Hear me ROAR
With concern about violence against women on city streets and college campuses, the company ROAR for Good was formed to arm women with something more than guns, mace and whistles. A fashionable emergency alert device, named Athena for the Greek goddess of strength, can be worn as a necklace or attached to bag or belt. Holding its button for three seconds sounds an alarm, with text messages of location sent to loved ones, and a one-click call made to 911.
Source: Sun Gazing

Congressional caucus for black women
Three black Congresswomen announced the formation of the first Congressional Caucus on Black Women and Girls. U.S. Reps. Bonnie Watson Coleman (D-N.J.), Robin Kelly (D-Ill.) and Yvette D. Clarke (D-N.Y.) formed the caucus, designed to create public policy that "eliminates significant barriers and disparities experienced by black women." It will aim to address issues including economic equity, education, wellness and safety.
"Black women deserve a voice in a policy-making process that frequently minimizes, or altogether ignores the systemic challenges they face." - Rep. Watson Coleman
Source: Huffington Post

Reporting on periods
Indiana Governor Mike Pence signed into law a bill that holds doctors liable if a woman has an abortion and requires fetal remains to be cremated or buried, whether from an abortion or a miscarriage. In response, one Indiana woman created the Facebook page Periods for Pence, and has encouraged women to call the governor's office to report their periods. As she points out, a period could technically be a miscarriage. "I would certainly hate for any of my fellow Hoosier women to be at risk of penalty if they do not 'properly dispose' of this or report it," says the woman. In a less satirical vein, she told a local reporter, "It just seemed incredibly intrusive. I wanted to give a voice for women who [were not] given any kind of input into a bill that would affect our life so much."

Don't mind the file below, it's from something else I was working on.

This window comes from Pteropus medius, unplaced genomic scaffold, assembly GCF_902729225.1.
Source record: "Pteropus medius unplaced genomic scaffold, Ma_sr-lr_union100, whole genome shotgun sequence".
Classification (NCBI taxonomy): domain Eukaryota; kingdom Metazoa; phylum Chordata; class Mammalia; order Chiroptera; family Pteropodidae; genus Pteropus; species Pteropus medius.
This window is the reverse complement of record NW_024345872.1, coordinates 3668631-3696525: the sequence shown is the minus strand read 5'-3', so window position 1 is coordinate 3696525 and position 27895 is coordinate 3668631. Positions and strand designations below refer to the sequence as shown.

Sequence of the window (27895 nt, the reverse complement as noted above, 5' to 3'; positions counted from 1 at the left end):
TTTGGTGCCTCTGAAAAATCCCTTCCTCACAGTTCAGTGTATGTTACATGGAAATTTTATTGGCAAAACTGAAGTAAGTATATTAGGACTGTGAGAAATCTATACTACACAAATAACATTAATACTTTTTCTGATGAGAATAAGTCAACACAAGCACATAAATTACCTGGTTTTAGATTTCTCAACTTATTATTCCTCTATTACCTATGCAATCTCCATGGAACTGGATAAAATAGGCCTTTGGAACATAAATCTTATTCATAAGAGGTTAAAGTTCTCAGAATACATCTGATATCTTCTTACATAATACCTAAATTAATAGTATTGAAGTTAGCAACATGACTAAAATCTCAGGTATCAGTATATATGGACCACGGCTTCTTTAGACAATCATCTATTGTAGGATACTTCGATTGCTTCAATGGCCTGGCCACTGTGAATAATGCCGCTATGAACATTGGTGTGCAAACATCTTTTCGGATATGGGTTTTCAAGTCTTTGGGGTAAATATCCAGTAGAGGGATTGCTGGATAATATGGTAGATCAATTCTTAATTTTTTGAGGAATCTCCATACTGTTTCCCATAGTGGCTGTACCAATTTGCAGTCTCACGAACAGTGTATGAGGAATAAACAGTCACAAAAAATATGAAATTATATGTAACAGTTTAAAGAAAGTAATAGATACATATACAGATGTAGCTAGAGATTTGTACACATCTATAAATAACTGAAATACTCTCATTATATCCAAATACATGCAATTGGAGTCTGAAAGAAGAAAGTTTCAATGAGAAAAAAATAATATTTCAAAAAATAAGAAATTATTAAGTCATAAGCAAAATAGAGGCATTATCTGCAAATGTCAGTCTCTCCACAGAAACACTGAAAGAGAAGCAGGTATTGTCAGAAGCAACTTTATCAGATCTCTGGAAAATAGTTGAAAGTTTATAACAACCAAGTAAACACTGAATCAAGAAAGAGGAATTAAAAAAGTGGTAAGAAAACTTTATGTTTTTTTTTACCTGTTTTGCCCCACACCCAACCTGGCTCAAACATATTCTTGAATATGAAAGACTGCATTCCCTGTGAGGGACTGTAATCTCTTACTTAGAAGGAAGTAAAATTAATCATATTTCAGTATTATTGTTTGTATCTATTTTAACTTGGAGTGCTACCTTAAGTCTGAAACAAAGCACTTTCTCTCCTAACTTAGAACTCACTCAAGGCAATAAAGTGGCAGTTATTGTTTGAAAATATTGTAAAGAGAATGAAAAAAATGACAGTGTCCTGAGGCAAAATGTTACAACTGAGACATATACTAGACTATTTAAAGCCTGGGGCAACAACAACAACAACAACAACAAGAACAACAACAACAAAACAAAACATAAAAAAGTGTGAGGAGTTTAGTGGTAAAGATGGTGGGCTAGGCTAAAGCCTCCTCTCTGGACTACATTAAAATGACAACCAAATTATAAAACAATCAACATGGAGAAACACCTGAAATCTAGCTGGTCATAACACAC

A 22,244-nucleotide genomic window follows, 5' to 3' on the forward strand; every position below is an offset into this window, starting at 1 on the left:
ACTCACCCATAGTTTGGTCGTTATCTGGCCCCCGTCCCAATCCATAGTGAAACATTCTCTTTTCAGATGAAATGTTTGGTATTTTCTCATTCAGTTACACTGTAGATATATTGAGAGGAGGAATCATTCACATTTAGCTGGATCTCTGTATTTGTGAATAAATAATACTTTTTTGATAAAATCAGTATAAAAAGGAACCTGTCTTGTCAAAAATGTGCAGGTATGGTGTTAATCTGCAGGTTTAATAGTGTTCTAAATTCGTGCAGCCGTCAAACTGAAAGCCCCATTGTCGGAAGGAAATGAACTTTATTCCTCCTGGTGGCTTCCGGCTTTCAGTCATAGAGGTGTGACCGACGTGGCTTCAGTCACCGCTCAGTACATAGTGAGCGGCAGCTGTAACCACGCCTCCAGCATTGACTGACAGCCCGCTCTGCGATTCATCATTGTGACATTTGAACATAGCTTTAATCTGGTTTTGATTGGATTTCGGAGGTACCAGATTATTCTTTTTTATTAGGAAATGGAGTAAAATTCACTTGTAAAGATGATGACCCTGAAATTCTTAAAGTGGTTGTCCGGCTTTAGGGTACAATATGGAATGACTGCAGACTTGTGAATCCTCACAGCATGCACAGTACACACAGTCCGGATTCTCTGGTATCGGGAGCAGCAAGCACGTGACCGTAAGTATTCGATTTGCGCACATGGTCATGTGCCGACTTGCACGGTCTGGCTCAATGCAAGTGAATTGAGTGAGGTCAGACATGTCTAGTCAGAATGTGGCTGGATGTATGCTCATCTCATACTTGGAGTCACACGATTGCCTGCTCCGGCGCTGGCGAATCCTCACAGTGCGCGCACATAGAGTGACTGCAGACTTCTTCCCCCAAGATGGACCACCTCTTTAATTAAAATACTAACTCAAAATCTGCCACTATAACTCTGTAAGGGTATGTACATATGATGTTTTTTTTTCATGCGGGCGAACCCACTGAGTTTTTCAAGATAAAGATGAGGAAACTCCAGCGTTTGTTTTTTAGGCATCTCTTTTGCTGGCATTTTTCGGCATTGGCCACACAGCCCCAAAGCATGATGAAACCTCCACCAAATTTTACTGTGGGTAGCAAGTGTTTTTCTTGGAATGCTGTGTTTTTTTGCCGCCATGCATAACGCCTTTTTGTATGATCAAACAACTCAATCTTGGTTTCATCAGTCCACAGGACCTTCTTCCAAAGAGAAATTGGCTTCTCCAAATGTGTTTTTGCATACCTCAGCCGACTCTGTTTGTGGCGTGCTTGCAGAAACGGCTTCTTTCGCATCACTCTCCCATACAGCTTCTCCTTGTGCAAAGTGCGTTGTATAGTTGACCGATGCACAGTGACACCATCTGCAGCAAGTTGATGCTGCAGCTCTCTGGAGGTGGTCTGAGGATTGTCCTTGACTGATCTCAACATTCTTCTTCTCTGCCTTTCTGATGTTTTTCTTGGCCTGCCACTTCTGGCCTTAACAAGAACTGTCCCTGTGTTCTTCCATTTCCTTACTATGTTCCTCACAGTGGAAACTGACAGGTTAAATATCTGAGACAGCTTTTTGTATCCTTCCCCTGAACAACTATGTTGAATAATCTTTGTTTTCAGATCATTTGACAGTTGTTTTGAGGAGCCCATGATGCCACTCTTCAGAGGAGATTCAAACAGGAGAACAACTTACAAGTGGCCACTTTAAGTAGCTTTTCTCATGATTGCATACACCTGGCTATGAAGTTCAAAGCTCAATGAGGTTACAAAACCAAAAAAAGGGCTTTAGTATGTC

Sample call: "I just wanted to inform the Governor that things seem to be drying up today. No babies seem to be up in there. Okay?"
Source: New York Magazine and The New York Times

Abolishing child brides
Theresa Kachindamoto is the senior chief in the Dedza District of Central Malawi, where she has used her authority over nearly 900,000 people to annul more than 850 child marriages, send hundreds of women back to school, and work toward abolishing cleansing rituals at sexual initiation camps. More than half of Malawi's girls married before the age of 18, according to a 2012 United Nations survey. She took action after returning home after 27 years in another district and seeing 12-year-old girls with babies. She suspended a few male sub-chiefs until they annulled child marriage unions. "I told them: 'Whether you like it or not, I want these marriages to be terminated." Girls are often married early to ease a family's financial burden. One in five girls in Malawi are victims of sexual abuse.
Source: Huffington Post